Sheep are herbivores, which means their diet does not include meat. They typically eat seeds, grass and plants³.
Lambs walk just minutes after they are born, though they are still dependent on their mothers for the first four to six months of their lives³.
Sheep can recognize up to 50 other sheep faces and remember them for two years². However, sheared sheep don’t recognize each other and may fight for a few days to re-establish hierarchy. Sheep can also recognize human faces.
A sheep is much less likely to show obvious signs of pain than a domestic dog. This is believed to be the case because signs of weakness attract predators and sheep are a species that is preyed upon⁵.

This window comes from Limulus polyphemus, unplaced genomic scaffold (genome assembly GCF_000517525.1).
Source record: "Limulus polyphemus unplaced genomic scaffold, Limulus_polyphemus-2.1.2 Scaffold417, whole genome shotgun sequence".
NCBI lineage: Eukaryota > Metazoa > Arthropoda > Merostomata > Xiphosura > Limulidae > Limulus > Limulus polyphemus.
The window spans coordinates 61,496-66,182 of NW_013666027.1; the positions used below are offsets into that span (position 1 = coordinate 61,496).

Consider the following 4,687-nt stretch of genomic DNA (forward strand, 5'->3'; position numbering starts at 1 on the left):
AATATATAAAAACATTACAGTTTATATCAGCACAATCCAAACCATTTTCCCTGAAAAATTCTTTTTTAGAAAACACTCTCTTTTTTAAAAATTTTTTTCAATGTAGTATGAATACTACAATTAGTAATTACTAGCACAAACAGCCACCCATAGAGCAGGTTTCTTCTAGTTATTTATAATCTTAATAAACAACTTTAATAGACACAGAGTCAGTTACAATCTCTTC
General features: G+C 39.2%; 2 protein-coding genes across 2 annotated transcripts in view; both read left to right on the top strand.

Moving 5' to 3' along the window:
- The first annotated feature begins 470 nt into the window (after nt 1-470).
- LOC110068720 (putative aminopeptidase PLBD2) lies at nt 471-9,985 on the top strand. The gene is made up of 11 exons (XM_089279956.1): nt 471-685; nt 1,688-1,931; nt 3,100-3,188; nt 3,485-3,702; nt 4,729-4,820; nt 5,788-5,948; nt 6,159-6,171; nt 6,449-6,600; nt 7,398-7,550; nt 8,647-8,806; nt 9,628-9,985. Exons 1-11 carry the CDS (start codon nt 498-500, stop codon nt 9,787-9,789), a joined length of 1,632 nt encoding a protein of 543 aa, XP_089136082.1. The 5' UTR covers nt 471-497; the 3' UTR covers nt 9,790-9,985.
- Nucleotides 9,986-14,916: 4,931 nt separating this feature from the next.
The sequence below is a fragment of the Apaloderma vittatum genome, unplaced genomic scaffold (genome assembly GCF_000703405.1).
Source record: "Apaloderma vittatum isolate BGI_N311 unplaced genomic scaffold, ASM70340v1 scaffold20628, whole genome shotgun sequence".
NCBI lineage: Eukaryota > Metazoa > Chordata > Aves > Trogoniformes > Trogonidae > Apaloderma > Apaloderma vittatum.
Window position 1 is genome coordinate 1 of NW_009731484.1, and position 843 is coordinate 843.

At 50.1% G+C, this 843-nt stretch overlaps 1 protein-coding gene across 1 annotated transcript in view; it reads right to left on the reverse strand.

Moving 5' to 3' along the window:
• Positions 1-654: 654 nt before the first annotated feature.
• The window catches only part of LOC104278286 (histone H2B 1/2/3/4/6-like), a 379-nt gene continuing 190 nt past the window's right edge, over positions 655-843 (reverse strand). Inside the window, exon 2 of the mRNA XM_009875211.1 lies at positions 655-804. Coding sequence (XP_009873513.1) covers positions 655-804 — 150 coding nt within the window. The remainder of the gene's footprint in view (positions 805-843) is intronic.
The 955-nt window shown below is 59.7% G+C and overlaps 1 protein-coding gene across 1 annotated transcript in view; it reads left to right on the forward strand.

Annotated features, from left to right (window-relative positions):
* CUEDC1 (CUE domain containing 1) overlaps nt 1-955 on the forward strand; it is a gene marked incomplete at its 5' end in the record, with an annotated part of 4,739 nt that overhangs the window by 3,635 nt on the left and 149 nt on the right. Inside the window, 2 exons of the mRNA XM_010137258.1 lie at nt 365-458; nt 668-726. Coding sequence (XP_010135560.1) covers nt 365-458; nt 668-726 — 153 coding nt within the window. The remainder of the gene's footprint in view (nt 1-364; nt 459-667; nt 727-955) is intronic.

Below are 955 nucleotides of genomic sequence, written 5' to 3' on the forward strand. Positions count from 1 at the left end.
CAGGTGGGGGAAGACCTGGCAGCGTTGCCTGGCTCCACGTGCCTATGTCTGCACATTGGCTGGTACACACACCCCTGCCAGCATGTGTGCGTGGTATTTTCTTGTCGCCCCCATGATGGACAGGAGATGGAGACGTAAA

Like various other species, including humans, sheep make different vocalizations to communicate different emotions. They also display and recognize emotion by facial expressions and prefer a smile to a frown⁴.
Most sheep have large, curling horns made out of keratin – the same element that's present in human fingernails³.
Sheep are able to experience emotions such as fear, anger, rage, despair, boredom, disgust, and happiness⁴.
Sheep are very gentle animals and were one of the first animals to be domesticated¹.
They build friendships, stick up for one another in fights, and feel sad when their friends are sent to slaughter⁴.
Sheep have excellent peripheral vision. Their large, rectangular pupils allow them to see almost 360 degrees and they can also see behind themselves without turning their heads².